Case Counts/Testing in Texas — July 22nd (4:45 PM data)
Total Tests Performed — 3,104,148
Confirmed Cases — 351,618 (9,879 increase in new cases from previous day)
Active Cases — 151,955
Hospitalizations — 10,893 (45 additional hospitalizations)
Fatalities — 4,348 (197 new fatalities)
Recovered Cases — 195,315
Recent Poll Shows Abbott Approval Falling; Texans Thoughts on Other Issues
In the latest Quinnipiac poll released yesterday, Governor Abbott’s approval ratings have dropped significantly regarding his handling of the pandemic and overall approval ratings. Regarding the handling of the pandemic, Texans now give Abbott an approval rating of 47%, and a disapproval rating of 48%. The approval rating is down from a high of 56% when voters were polled in June regarding the pandemic. At that time, 56% approved and 36% disapproved. Additionally, Abbott’s overall job approval rating has decreased to 48%, with 44% disapproving. In June, his overall performance numbers stood at 56% to 32%.
Inside the numbers show that 52% of voters think Abbott allowed the economy to reopen too early, and nearly 70% say Abbott should allow local jurisdictions to issue stay at home orders, something Abbott has consistently said he will not allow. 65% of Texans still believe the pandemic is still an issue that should be taken very seriously while 69% show concern about Texas running out of hospital beds. One other interesting number is that 80% of voters agree with the requirement issued by Abbott to wear face masks in public.
In other numbers of interest, the poll still shows a tight race for President in Texas. Trump and Biden are essentially tied, with Biden leading Trump 45% to 44%. And in the race for US Senate, incumbent John Cornyn leads Democratic nominee MJ Hegar 48% to 37%.
Restaurants Asking for Help
A bipartisan group of nearly 40 House and Senate members have written a letter to Governor Abbott asking him to revise one of his executive orders to clarify the definition of a restaurant. In the order, a “restaurant” is defined as an establishment that has less than 51% of its gross receipts from the sale of alcoholic beverages. If this threshold is not met, then the establishment must be closed. According to the letter, there are thousands of restaurants in the state that have affordably priced food, but also sell higher priced wine and cocktails. This confusion has led to the closing of over 1,500 restaurants and put 35,000 Texans out of work. The members, on behalf of the Texas Restaurant Association, are simply asking that if an establishment has a permanent kitchen, that is operational during all hours that the business is open, then that establishment should be allowed to reopen, with appropriate heath and safety standards in place. No word from the Governor’s office regarding their consideration of this request.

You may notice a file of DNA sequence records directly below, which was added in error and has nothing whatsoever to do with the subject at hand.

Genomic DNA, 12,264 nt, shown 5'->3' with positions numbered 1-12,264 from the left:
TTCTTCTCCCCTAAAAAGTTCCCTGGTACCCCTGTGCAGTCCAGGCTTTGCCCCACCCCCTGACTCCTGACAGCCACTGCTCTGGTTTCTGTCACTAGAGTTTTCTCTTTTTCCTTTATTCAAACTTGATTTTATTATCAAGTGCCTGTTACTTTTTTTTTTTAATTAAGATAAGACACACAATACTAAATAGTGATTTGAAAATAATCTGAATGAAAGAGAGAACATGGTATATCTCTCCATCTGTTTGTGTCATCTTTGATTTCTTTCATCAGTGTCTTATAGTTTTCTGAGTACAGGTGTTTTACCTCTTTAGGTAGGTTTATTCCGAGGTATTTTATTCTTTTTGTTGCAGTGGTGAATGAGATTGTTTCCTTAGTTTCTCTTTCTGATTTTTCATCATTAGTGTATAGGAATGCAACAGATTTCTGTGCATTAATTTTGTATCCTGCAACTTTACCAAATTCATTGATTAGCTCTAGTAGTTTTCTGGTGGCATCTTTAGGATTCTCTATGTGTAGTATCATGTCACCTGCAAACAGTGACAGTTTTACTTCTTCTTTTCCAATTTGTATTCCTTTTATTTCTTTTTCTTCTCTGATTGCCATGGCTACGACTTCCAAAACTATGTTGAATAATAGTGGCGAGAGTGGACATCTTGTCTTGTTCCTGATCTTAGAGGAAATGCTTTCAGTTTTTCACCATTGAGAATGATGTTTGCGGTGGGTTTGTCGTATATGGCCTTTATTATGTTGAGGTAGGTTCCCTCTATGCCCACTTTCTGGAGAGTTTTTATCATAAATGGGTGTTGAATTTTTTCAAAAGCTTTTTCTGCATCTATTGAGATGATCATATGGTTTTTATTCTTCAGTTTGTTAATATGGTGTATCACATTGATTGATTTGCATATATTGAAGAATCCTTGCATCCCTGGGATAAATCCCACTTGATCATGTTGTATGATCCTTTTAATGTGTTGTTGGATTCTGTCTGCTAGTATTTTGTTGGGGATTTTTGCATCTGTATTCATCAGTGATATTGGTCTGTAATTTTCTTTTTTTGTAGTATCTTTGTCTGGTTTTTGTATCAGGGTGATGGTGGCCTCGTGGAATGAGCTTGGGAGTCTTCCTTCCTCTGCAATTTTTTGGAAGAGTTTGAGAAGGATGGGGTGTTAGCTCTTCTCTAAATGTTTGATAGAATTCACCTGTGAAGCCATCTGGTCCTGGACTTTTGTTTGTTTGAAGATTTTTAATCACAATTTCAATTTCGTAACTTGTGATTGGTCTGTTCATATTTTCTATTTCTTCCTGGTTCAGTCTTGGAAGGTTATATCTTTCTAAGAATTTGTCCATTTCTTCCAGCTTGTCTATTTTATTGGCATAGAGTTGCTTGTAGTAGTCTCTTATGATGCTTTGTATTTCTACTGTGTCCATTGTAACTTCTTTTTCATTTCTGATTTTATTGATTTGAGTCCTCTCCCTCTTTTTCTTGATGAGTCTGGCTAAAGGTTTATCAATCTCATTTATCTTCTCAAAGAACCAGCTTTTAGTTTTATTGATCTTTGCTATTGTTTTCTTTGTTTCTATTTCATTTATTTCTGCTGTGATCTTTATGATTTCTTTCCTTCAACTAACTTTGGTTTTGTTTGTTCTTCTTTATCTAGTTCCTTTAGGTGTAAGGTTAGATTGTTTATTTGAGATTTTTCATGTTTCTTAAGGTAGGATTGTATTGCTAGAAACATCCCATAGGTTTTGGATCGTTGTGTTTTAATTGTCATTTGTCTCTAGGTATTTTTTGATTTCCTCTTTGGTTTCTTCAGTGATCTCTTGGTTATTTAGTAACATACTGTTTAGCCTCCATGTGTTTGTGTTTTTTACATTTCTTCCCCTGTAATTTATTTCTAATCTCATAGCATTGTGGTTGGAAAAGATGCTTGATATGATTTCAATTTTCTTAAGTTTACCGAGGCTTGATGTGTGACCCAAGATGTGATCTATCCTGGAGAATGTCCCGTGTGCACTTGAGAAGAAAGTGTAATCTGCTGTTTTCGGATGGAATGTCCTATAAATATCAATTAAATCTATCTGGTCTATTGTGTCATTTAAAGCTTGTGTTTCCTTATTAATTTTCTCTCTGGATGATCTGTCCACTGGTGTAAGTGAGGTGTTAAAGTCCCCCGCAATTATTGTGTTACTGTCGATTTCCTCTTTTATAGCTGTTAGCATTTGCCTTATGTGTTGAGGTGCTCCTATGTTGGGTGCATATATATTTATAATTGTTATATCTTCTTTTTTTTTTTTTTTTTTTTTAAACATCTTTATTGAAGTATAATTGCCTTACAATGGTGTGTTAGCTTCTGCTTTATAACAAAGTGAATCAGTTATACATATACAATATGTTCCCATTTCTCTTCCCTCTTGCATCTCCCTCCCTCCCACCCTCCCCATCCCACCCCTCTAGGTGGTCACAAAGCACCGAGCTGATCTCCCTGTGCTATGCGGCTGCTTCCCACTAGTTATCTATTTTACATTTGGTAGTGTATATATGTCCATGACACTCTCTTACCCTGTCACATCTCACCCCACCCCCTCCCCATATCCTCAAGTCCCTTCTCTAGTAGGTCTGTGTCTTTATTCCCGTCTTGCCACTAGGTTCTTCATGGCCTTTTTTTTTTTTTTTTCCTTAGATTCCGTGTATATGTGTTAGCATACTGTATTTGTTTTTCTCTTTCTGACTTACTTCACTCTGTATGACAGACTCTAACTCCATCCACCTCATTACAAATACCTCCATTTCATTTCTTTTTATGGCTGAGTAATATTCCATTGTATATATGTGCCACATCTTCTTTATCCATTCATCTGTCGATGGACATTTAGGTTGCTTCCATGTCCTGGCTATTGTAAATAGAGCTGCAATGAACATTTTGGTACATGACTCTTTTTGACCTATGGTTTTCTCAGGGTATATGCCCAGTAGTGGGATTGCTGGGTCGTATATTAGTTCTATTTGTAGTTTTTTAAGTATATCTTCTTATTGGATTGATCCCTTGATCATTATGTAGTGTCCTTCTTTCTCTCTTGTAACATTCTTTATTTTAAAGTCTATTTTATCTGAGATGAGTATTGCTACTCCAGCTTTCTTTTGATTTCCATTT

Additional Benefits to Expire
Due to inaction by Congress, many of the 2.9 million Texans that are unemployed due to the pandemic are about to lose the $600 weekly additional benefits that were authorized by Congress several weeks ago. The benefits are due to expire on July 31st, and the US House has approved an extension of the benefits, but the US Senate has yet to take up consideration of the extension of the benefits. Senator Ted Cruz has flatly said he opposes the extension of the $600 in benefits, while Senator Cornyn simply said he is in favor of unemployment benefits, but has not specifically addressed the additional $600 payments. Republicans in Congress say the extra $600 is a disincentive to seeking employment. Many economists say the loss in the additional $600 payments will hinder an economic recovery since so many Texans will have less money to spend.
Doctors in Houston, Austin Say Hospitalizations Leveling Out
Here is some good news, for a change. New data from the Texas Medical Center in Houston show hospitalizations in the Houston area due to Covid infections are starting to level out, and even decrease in some hospitals. And, medical officials there say there are still hundreds of available beds for Covid patients. Same story in Austin. In Austin-Travis County, Covd case numbers and hospitalizations are declining. After making the Austin convention center available for hospitalizations if area hospitals reached capacity, city leaders say that may not be needed after all. All three of the major health system operators in the Austin area — Seton, St. David’s and Baylor Scott & White, say that at least 25% of their beds are still available, as are 17% of ICU beds.